Michael Burry, the hedge fund investor made famous in the 2015 film “The Big Short,” suggested Wednesday that a long-feared stock market crash is already underway.
Burry, who predicted more than a year ago that stocks were headed for “the mother of all crashes,” delivered his latest warning alongside a graph showing the S&P 500’s sharp decline since hitting an all-time peak in January.
“And yet I keep getting asked ‘wen crash?’” Burry said in a now-deleted tweet captured by the @BurryArchive Twitter account.
The S&P 500 – the broadest measure of US stocks – is down more than 18% since January. The sharp decline coincided with mounting investor fears that the Federal Reserve’s policy tightening to address decades-high inflation will result in an economic recession.
Burry has frequently warned of an impending market catastrophe. In June 2021, he cautioned that irrational “fear of missing out” trading activity around cryptocurrencies and meme stocks were likely to end in disaster for overextended retail traders.
“All hype/speculation is doing is drawing in retail before the mother of all crashes,” the investor tweeted. “When crypto falls from trillions, or meme stocks fall from tens of billions, #MainStreet losses will approach the size of countries.”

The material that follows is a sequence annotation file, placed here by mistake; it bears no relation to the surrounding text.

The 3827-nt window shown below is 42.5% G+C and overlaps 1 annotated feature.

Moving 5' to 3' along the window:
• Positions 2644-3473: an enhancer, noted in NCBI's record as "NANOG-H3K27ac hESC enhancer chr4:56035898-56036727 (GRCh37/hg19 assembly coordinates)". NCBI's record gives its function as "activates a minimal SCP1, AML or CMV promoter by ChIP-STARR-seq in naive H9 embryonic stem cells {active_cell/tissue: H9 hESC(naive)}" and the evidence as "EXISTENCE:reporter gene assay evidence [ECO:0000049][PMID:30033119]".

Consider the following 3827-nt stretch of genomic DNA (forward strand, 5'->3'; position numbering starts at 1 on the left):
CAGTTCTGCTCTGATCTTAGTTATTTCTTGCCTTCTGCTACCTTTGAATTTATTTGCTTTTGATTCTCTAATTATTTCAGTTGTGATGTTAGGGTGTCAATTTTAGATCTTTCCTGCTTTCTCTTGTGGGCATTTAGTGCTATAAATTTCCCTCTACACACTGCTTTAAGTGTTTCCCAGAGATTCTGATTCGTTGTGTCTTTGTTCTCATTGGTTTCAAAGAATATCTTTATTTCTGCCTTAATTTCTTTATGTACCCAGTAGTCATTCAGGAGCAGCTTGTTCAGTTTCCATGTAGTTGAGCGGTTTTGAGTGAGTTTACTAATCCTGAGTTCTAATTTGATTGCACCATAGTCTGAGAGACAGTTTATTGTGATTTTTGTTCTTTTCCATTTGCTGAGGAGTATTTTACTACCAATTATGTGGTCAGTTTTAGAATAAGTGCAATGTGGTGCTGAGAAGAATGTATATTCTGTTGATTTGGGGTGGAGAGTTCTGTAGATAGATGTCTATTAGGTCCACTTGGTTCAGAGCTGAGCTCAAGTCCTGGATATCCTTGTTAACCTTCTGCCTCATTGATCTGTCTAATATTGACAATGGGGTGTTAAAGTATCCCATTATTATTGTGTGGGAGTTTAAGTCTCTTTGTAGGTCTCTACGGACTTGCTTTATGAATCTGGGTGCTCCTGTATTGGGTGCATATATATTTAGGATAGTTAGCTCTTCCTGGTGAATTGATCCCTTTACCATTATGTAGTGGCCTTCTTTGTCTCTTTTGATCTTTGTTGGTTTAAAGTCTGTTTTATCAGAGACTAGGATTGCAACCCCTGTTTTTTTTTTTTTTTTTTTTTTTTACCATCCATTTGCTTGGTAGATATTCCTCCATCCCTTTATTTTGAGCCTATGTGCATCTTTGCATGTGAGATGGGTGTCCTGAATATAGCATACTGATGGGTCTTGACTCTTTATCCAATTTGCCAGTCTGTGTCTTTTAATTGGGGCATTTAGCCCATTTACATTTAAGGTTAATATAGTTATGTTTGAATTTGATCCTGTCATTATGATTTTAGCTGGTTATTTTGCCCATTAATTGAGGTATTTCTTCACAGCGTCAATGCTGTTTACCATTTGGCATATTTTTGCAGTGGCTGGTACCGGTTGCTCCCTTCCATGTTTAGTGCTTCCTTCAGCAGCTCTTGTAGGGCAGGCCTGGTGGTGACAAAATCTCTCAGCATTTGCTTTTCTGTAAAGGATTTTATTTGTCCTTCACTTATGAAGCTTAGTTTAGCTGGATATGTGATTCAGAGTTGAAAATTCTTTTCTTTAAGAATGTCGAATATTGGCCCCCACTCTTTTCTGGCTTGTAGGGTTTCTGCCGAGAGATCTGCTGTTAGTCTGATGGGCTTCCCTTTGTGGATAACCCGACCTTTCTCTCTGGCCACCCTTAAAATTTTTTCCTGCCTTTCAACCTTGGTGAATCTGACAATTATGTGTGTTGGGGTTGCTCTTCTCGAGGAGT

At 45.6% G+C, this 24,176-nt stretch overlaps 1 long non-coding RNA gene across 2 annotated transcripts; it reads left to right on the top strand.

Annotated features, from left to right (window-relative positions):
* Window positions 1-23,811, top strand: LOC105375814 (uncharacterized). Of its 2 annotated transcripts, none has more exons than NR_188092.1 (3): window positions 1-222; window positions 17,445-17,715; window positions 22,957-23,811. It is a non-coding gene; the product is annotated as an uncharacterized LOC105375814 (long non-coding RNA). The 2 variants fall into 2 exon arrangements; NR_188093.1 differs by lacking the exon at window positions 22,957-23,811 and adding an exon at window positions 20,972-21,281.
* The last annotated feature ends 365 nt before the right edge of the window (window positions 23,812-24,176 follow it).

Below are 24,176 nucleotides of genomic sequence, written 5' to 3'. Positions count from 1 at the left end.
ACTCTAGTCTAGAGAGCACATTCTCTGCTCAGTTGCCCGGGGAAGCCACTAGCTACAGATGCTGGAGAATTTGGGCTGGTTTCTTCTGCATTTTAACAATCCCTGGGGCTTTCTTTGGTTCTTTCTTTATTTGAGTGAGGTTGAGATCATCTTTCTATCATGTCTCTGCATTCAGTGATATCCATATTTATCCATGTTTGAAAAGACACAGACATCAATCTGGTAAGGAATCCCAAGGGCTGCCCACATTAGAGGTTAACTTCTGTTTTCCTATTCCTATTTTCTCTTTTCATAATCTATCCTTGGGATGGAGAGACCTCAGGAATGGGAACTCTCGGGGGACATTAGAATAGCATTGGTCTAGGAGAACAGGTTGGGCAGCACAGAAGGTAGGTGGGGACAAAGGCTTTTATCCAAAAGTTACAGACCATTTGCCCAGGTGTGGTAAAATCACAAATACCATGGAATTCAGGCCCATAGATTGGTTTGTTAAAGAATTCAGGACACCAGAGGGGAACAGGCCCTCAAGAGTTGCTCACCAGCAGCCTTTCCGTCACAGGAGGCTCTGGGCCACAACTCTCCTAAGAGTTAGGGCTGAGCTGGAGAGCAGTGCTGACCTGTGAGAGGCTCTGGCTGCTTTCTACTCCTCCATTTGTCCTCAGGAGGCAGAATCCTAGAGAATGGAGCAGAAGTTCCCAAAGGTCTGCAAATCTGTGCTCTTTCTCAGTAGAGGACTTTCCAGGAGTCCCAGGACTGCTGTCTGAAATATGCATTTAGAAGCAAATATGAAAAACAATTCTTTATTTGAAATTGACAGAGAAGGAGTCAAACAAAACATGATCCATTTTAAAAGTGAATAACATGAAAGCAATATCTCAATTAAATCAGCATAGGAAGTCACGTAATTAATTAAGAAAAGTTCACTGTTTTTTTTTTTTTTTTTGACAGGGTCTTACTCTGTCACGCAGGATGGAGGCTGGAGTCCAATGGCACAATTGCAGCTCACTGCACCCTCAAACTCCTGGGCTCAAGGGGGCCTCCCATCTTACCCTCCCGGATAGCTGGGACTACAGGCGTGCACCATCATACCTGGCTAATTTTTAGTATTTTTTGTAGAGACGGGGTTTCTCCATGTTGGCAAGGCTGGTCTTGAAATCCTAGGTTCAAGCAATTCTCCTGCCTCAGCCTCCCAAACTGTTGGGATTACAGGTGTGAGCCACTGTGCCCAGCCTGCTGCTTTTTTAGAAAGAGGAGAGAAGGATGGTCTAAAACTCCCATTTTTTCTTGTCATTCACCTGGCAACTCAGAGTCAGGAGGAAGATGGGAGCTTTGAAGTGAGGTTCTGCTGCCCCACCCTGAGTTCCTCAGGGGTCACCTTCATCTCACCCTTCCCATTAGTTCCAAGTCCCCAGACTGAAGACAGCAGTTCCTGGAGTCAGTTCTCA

Stocks had rallied since June on investor optimism that the Fed could ease its policy stance. But indices gave back their gains after Fed Chair Jerome Powell indicated rate hikes would continue even though it would cause “some pain” for US households.
Burry’s Scion Capital Management, dumped its entire stock portfolio in the second quarter in anticipation of a collapse. The firm sold off its long positions on 11 stocks, including Google parent Alphabet, Facebook parent Meta, Bristol-Meyers Squibb and Nexstar Media Group, while taking a stake in Florida-based private prison operator Geo Group.
Burry’s bet against the housing market just before its 2008 collapse was chronicled in “The Big Short.” He has built a massive social media audience in recent months while tweeting his views on the stock market, amassing more than 1 million followers on Twitter.
The enigmatic investor usually deletes his tweets shortly after they are posted.
Earlier this month, Burry warned that surging consumer debt was yet another indicator of economic trouble ahead.
“Net consumer credit balances are rising at record rates as consumers choose violence rather than cut back on spending in the face of inflation,” Burry tweeted.
“Remember the savings glut problem? No more. COVID helicopter cash taught people to spend again, and it’s addictive. Winter coming.”
When the S&P 500 posted its worst first-half performance since 1970 earlier this year, Burry warned the selloff was “maybe halfway” over.